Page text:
Das Gespräch fand im Februar 2008 im Rahmen des Festivals Stockholm New Music statt. Gegenstand des Gesprächs ist Morthensons drittes Streichquartett Epilogos.

Interview & Abschrift: Björn Gottstein

The piece is called Epilogos. My question would be Epilogos to what?

Two things. Epilogos to my work as a composer which I think is almost finished by now. And Epilogos because it commemorates the death of my wife two years ago. She died at the age of 49 of cancer. So it has a double meaning. Also Epilogos in a more symbolic sense. I have always been very pessimistic about the development of modern music. And I have written several pieces in that direction, pieces that I have called meta music, music about music. Different genres, for example opera music, orchestra music, virtuoso music, and military music and so on. And I think for me one of the big abstractions of modern music is the really pessimistic and decadent outlook. I mean, I think always this is the last possible way of composing, nothing more is possible and so on and so on. I mean it is not a creative way of art. It is very manneristic, very decadent nowadays, above all instrumental music. I mean electronic music, computer music, that is a totally different area with lots of prospects for the future. But for me, instruments are like an echo of something already past and belonging to another period in art history. But I like this feature of instrumental music. And it goes well with my rather pessimistic way of looking at life. So that is why the title Epilogos really concentrated and expresses a lot of my feelings about life and music.

That is a very rough judgement. I find it hard to imagine writing a piece like this, a very strong piece, a very long piece, a really richly developed material, from this perspective, believing that it is coming to a point that music life has reached a certain mannerism, it is almost hard to understand.

I think I share this aesthetic with Helmut Lachenmann. I think Helmut also is a very, very pessimistic composer, and that he gets his creativity from this point of view, this way of looking at music. I remember when I started as a composer, I was about 20 years old, around 1960, the arena was totally different. It was a very optimistic time. With new developments and orchestra techniques and electronic music and so on. So I have lived through this era of now fourty years of modernist, so to speak, killing itself all the time with very, very good compositions. But I think the most convincing composition for me is this very mature and, as I said, very pessimistic outlook on music. That coincides better with my thinking about art at all. And I think modernism should not always be something optimistic and engineer-like, but it also has this shadow-like aspect. Of course, I don't mean that music is coming to an end or something like that. I just mean some composers, not all composers, not the young ones, but some rather perhaps old composers, they get some kind of creativity out of this way of looking at music. Of course, they are looking at themselves.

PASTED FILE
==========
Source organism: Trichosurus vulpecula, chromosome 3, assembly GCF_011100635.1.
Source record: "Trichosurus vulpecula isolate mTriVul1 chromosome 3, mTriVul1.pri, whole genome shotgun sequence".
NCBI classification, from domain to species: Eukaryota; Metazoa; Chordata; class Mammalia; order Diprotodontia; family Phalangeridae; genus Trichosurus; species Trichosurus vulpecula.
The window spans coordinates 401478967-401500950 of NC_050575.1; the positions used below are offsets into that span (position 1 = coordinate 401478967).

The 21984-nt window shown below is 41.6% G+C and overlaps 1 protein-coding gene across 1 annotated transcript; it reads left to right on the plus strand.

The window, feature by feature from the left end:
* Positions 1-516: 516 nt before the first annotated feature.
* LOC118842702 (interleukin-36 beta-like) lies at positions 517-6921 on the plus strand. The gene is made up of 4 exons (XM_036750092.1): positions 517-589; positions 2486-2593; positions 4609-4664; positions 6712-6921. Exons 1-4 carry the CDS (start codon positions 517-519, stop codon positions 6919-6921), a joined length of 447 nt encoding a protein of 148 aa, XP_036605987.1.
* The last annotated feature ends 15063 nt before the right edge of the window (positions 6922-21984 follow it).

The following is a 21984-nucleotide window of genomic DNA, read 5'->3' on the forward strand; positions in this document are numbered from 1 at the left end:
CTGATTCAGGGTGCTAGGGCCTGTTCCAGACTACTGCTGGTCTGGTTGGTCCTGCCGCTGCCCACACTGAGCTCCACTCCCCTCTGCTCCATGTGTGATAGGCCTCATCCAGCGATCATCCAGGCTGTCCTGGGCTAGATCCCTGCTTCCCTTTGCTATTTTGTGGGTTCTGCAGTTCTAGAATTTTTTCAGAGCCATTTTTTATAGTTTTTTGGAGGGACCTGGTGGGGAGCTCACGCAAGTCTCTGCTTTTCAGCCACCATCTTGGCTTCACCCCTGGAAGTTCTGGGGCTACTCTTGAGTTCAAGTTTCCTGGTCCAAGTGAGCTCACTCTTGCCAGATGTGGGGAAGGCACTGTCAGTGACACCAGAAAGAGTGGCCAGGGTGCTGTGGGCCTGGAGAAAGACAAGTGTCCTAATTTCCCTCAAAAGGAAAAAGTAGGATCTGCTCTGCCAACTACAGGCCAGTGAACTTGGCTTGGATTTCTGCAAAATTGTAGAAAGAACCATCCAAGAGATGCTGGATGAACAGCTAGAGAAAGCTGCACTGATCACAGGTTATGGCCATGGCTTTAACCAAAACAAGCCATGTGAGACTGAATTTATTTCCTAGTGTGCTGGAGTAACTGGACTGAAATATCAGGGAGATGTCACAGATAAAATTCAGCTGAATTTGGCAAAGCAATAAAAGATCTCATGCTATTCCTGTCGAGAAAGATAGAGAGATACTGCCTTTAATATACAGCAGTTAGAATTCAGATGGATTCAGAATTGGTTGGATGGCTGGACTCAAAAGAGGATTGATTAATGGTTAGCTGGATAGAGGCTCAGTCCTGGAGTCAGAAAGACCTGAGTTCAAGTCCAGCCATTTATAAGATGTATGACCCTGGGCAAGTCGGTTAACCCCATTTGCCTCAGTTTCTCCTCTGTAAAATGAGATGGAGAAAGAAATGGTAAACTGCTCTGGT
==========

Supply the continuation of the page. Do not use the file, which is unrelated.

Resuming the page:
Magnus Haglund writes about "existential music". This is a term of yours. The way he describes it I could almost translate it as being "absolute music", confined to itself, not related to the world. Would you agree?

No, I would not agree. I have worked with three major aspects of music in my life. First of all, what I call non-figurative music, about which I also wrote the book with the preface by Heinz-Klaus Metzger. And then I worked with what I called meta music, music about music. And this last stage I work with what I call existentialist music. And that is a music without any specific meaning. Without any specific goal. And without any specific technique or will to get to something, some result of any kind. It is just like life, I think. You walk around and look at things and you wonder what they are and what their meaning is, and you don't always find out. And so this music without any specific direction, it doesn't strive to something, it's just in itself, rather Proust-like.